Therefore, organizations that implement cyber-physical systems are set to deploy enterprise-level Chief Security Officers (CSOs) to collaborate with multiple security-oriented silos. The CSO can bring physical security, IT security, OT security, product management security, and supply chain security into a centralized governance model.
Data Privacy as a Discipline
With the growing concerns regarding data management and security, data privacy, from being a part of compliance requirements, is set to become an increasingly significant, stated discipline of its own.
As a standalone discipline, data privacy impacts almost all aspects of an organization, from co-directing the corporate strategy to closely aligning with security, HR, governance, and procurement.
Secure Access Service Edge (SASE)
The coronavirus pandemic has triggered remote working culture, cloud adoption, and online collaboration, and this trend is set to grow in the future.
Thus, organizations’ network security is transforming from LAN-based appliance models to cloud-native security service models, including Secure Access Service Edge (SASE). SASE technology enables organizations to robustly secure remote workforce and cloud applications by routing the network traffic through a cloud-based security stack.
Zero-Trust Network Access (ZTNA)
Earlier, IT departments relied on Virtual Private Networks (VPNs) to facilitate access to the corporate network for the remote workforce. As COVID-19 pushed almost all employees to remote work, VPNs proved woefully inadequate.
Zero-Trust Network Access (ZTNA) has emerged as a more secure option for organizations to control remote access to specific applications. According to Gartner, 80% of new digital business applications will be accessed through ZTNA by 2020, and 60% of enterprises will move from remote-access VPNs to ZTNA by 2023.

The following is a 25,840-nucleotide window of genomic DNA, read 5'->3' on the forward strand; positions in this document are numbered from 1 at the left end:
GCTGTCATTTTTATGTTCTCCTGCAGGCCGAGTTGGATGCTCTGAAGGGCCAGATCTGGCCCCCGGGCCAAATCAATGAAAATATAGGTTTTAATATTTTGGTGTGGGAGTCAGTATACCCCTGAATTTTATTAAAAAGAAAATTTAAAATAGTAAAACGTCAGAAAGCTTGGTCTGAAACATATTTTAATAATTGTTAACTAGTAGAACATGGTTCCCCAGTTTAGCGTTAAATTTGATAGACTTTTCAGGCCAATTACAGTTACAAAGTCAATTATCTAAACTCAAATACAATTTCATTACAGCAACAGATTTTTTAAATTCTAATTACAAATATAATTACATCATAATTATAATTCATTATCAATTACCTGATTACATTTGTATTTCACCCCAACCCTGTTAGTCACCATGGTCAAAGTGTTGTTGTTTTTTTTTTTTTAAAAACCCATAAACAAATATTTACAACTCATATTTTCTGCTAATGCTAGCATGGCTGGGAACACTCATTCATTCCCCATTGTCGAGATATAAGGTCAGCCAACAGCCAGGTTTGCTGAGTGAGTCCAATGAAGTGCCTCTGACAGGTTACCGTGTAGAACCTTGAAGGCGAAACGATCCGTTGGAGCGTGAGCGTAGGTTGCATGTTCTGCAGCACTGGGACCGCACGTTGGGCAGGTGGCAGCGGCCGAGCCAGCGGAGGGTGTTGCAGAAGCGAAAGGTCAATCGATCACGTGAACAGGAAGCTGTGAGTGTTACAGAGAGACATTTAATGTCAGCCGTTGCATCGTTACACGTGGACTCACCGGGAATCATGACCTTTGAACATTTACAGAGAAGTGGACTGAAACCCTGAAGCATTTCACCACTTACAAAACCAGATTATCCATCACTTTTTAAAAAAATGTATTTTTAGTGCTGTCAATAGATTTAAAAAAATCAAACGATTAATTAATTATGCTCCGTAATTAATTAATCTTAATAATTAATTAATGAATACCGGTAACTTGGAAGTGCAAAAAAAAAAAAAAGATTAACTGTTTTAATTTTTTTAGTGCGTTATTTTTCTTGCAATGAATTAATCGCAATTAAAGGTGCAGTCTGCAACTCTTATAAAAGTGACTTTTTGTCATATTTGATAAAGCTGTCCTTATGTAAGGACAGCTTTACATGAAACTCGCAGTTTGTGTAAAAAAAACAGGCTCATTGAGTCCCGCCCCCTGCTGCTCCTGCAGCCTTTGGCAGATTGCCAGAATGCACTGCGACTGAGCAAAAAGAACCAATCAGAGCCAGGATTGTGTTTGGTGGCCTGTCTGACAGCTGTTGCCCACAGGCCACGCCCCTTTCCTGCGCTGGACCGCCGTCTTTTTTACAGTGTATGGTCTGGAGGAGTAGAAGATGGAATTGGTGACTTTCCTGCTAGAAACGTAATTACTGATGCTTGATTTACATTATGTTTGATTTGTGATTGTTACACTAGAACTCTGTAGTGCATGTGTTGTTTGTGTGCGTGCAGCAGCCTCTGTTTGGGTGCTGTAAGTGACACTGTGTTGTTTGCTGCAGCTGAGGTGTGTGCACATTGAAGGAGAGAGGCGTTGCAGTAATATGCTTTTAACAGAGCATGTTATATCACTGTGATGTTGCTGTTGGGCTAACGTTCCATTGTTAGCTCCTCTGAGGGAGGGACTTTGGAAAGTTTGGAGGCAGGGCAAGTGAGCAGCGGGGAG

Amid the pandemic, remote working has drastically changed the way global businesses operate, and the trend shows no signs of slowing down.
Though the move to remote work was fast and furious for a lot of organizations, many companies are now figuring out that ‘work from home’ is the future of work. However, organizations must implement the right tools to ensure that remote access capabilities are tested and secure, and endpoints used by employees are patched effectively.
The unprecedented move to remote work has left global organizations unprepared to monitor or identify insider threats due to unauthorized remote access, weak passwords, unsecured networks, and the misuse of personal devices. These patterns are expected to not only continue but spike in 2021 and beyond.
As cybersecurity trends keep emerging, organizations must adopt a proactive IT security posture, rather than reactive, to keep business secure. They must become more nimble, more flexible, and more collaborative as they strive to secure their critical assets.
However, the far-reaching tentacles of cyber and evolving threats will make it hard for organizations to effectively focus on their core business objectives while ensuring security.